FAO in Zimbabwe

Japan, FAO hand over project for emergency support to assist small-scale farmers in overcoming bird flu and FAW

Government extension officers will be provided with smartphones equipped with the FAW Monitoring and Early Warning System (FAMEWS)

5 March 2019, Harare - The Government of Japan and FAO handed over to the Ministry of Lands, Agriculture, Water, Climate and Rural Resettlement a project to strengthen the capacity of small-scale farmers and Government to rapidly respond to two transboundary threats, the fall armyworm (FAW) and highly pathogenic avian influenza (HPAI). The project was implemented by FAO working directly with the Government of Zimbabwe. Japan contributed US$500 000 to this project which started in March 2018.

Through this project, 500 Government extension officers have been trained in 10 districts, and 500 000 small-scale farmers will have knowledge on how to cope with these threats. Furthermore, the project has also strengthened the Government’s capacity in dealing with these threats. For HPAI, an active surveillance system consisting of two Real Time Polymerase Chain Reaction (RT-PCR) machines will be used for the rapid detection of influenza viruses. Whereas for FAW, 340 government extension officers will be provided with smartphones equipped with the FAW Monitoring and Early Warning System (FAMEWS), a free mobile application for Android from FAO, for surveillance and monitoring of the pest.

Speaking during the handover ceremony in Harare, the Japanese Ambassador to Zimbabwe, His Excellency Mr Toshiyuki Iwado, said that given the vital role that agriculture plays in the lives of most Zimbabweans, it is necessary to protect their livelihoods and food security. He hoped that the project would go a long way towards greatly strengthening the capacity of the Government and farmers in rapidly responding to these transboundary threats.

Speaking during the same occasion, the FAO Subregional Coordinator for Southern Africa (ad interim), Mr Alain Onibon, thanked the Government of Japan for supporting the project which he said touched on very important aspects of livelihoods. Onibon added that FAO experts will continue to offer technical assistance to the Departments of Crop and Livestock and Veterinary Services regarding the provision of participatory FAW and Avian Influenza surveillance.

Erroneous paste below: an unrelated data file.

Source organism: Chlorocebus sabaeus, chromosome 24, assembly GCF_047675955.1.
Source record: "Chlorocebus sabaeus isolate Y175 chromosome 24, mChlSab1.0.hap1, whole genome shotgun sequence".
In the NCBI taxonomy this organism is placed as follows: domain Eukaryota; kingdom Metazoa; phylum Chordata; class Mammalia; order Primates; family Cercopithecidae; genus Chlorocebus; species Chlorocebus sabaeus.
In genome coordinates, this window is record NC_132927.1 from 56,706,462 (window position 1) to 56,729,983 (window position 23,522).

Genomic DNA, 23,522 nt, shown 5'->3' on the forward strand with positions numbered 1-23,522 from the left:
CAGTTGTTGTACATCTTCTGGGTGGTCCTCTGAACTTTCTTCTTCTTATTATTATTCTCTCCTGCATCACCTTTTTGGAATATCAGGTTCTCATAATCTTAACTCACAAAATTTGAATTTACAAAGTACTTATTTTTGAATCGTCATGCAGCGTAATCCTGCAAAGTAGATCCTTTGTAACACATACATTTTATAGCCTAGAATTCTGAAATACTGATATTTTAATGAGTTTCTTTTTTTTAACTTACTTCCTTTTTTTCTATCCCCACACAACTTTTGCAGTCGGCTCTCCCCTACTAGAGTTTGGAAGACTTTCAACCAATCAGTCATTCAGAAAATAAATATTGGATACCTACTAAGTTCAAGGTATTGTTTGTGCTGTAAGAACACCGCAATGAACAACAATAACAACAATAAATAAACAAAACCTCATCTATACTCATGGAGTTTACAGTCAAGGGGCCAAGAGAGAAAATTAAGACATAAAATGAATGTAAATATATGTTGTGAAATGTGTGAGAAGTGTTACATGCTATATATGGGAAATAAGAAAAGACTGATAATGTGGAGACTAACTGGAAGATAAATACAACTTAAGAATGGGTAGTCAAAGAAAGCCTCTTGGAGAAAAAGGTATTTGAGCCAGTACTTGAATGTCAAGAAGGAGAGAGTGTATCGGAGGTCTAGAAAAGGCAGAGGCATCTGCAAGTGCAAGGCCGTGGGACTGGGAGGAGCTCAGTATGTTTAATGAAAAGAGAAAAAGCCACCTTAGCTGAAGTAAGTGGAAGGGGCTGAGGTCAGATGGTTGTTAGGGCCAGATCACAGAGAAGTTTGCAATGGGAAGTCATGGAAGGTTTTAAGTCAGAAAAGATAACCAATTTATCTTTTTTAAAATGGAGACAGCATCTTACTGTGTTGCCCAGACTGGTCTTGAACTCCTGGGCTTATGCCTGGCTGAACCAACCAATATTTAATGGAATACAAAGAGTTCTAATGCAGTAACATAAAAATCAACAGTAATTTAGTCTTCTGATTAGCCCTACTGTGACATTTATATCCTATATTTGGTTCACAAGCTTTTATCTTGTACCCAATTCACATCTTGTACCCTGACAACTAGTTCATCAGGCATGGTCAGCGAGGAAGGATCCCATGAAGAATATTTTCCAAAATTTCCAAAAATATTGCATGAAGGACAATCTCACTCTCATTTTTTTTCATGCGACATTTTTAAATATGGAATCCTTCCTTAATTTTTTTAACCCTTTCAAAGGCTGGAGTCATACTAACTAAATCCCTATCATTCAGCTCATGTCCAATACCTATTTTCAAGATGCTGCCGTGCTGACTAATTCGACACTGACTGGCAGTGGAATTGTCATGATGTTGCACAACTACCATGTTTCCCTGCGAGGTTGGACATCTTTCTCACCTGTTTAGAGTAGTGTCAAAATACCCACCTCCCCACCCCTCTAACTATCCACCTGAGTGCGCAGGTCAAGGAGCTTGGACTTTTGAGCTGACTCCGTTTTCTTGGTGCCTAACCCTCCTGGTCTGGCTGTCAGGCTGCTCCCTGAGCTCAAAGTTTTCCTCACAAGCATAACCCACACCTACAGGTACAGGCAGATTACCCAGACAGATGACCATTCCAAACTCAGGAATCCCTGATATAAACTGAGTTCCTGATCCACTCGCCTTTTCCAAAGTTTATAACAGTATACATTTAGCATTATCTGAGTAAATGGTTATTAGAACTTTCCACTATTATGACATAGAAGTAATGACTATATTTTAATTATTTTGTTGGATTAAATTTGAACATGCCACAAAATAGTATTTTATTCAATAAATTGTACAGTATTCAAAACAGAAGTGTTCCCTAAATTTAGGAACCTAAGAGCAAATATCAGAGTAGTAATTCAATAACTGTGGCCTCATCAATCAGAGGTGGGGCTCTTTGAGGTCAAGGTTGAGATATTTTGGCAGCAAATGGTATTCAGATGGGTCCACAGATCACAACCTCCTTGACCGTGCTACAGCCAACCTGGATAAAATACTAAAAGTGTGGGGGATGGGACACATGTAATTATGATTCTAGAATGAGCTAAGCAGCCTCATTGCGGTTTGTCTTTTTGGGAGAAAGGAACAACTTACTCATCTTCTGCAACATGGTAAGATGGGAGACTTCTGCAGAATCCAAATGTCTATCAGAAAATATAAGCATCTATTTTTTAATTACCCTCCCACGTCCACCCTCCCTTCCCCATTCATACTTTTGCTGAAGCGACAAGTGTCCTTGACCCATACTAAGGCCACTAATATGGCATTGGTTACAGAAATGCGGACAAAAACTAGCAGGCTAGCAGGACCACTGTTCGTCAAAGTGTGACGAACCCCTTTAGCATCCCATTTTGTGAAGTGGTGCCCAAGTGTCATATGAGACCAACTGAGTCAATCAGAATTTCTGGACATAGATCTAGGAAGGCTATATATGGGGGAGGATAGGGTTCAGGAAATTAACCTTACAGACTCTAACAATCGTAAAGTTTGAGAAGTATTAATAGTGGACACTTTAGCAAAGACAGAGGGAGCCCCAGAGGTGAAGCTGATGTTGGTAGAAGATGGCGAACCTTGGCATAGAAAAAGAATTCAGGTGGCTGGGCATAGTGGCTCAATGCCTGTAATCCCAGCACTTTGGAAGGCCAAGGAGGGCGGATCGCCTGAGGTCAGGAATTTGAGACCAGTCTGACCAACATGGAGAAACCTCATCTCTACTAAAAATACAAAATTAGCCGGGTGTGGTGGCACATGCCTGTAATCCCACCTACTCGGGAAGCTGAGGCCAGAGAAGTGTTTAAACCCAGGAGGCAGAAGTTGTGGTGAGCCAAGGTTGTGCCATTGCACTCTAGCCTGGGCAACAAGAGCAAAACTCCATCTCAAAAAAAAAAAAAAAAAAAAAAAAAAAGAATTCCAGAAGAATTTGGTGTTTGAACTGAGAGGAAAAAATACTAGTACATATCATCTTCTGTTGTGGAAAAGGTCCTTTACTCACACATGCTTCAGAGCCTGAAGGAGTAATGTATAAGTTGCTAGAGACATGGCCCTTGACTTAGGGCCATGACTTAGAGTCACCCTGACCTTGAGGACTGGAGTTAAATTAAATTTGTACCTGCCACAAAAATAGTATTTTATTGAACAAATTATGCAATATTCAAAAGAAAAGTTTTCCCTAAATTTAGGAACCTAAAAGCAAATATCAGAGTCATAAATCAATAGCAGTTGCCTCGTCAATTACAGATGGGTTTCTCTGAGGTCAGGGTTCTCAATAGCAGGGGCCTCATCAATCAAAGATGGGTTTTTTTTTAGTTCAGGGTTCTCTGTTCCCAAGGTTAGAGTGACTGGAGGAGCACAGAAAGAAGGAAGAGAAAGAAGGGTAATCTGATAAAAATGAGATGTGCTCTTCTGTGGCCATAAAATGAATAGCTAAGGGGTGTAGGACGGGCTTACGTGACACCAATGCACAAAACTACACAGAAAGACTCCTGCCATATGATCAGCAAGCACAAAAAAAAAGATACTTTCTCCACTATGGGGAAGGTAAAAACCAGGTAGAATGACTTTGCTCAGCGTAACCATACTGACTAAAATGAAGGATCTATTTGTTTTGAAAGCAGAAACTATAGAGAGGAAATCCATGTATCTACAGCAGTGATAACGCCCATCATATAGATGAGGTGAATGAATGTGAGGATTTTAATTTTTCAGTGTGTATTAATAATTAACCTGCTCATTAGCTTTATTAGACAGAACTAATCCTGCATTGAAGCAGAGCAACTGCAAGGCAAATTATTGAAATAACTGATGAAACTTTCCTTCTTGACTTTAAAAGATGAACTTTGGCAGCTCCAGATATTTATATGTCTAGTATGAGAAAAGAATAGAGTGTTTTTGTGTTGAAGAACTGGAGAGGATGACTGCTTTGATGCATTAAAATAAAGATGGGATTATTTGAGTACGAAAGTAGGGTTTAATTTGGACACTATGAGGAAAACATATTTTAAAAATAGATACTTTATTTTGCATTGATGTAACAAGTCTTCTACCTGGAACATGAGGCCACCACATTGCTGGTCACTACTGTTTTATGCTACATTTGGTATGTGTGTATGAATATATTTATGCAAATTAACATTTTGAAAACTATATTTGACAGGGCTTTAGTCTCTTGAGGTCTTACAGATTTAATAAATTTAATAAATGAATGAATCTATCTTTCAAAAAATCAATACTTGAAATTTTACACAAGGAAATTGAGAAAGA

An internal capacity brought about by such high tech equipment is critical for building confidence in the poultry sector, which was at one time ravaged by the outbreak of HPAI in 2017 in Zimbabwe. Such confidence is vital in spurring investment and productivity within the poultry sector.

The funding assistance for this project has enhanced Zimbabwe’s progress towards five Sustainable Development Goals (SDGs), which are SDG 1: Reduce rural poverty, SDG 2: Zero hunger, SDG 3: Good Health and Wellbeing, and SDG 5 (gender equality) and SDG 8 (decent work and economic growth)

In May 2017, Zimbabwe experienced an outbreak of HPAI (the H5N8 strain). It occurred in a poultry breeding unit of one of the largest commercial poultry producers in the country, and resulted in 2 million birds being culled to control the disease. Poultry is an important part of people’s diet and accounts for around one third of total meat consumption.

Agriculture provides employment and income for around 70 percent of the population. With farmers in the country still struggling to cope with the effects of successive droughts in recent years, an uncontrolled outbreak of FAW or HPAI would only compound the effects on food security and people’s livelihoods.

This project has, therefore, greatly contribute to the ability of Zimbabwean smallholder farmers to cope with the threats of FAW and HPAI, thus ensuring their livelihoods and food security.



Leonard Makombe, FAO-Zimbabwe Communications: Email: [email protected],

Tel: +263779711777

Oliver Wales-Smith, Embassy of Japan: Email: [email protected],

Tel: +2634250025/6/7